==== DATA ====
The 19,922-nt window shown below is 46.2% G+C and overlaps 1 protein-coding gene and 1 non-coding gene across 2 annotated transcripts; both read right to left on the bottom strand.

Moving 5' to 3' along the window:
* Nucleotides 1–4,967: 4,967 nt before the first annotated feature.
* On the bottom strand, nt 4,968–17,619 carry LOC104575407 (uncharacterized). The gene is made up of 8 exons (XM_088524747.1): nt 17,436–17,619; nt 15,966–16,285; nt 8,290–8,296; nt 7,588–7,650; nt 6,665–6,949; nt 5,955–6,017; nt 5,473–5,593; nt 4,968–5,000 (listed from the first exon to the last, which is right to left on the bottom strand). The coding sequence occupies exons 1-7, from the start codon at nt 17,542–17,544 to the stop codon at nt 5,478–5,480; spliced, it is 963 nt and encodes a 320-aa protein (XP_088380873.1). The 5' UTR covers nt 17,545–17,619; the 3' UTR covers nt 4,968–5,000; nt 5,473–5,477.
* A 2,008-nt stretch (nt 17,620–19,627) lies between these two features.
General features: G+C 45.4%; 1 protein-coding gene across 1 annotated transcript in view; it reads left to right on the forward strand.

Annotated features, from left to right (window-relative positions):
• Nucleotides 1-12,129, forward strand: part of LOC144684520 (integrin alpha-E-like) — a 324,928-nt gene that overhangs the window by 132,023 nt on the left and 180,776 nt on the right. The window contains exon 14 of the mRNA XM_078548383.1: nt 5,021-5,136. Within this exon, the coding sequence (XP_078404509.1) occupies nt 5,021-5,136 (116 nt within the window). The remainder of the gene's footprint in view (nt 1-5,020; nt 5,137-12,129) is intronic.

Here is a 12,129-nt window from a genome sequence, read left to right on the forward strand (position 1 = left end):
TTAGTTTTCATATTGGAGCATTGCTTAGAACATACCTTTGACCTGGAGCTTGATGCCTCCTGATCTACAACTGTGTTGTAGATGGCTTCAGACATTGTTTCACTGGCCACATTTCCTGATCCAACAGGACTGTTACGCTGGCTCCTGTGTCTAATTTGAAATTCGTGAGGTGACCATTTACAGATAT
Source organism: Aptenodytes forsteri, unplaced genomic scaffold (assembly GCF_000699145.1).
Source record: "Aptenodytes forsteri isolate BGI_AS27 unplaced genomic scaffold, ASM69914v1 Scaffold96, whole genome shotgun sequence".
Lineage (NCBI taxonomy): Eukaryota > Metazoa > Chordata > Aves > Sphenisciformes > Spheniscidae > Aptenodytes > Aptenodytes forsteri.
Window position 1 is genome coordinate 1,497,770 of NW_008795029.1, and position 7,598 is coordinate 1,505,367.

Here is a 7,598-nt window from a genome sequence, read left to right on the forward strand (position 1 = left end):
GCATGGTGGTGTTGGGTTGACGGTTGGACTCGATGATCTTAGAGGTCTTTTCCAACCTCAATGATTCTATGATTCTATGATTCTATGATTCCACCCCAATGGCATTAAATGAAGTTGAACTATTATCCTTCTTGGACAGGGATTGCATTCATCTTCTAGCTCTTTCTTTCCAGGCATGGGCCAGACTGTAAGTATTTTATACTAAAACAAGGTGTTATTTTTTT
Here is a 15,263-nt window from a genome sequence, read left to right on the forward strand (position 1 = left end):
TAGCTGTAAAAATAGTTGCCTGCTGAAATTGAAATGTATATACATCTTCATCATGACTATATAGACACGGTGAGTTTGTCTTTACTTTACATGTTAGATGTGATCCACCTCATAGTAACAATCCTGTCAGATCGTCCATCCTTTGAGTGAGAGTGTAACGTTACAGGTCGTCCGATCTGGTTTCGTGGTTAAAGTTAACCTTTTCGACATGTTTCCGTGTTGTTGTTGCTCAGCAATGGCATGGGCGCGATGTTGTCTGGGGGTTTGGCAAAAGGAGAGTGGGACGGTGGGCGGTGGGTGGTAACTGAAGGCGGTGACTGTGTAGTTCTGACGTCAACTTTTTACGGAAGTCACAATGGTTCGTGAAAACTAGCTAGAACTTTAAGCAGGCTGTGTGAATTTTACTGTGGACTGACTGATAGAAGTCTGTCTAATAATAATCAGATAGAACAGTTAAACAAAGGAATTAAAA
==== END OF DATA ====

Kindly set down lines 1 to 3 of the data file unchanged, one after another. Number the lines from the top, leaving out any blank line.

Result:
The 19,922-nt window shown below is 46.2% G+C and overlaps 1 protein-coding gene and 1 non-coding gene across 2 annotated transcripts; both read right to left on the bottom strand.

Moving 5' to 3' along the window:
* Nucleotides 1–4,967: 4,967 nt before the first annotated feature.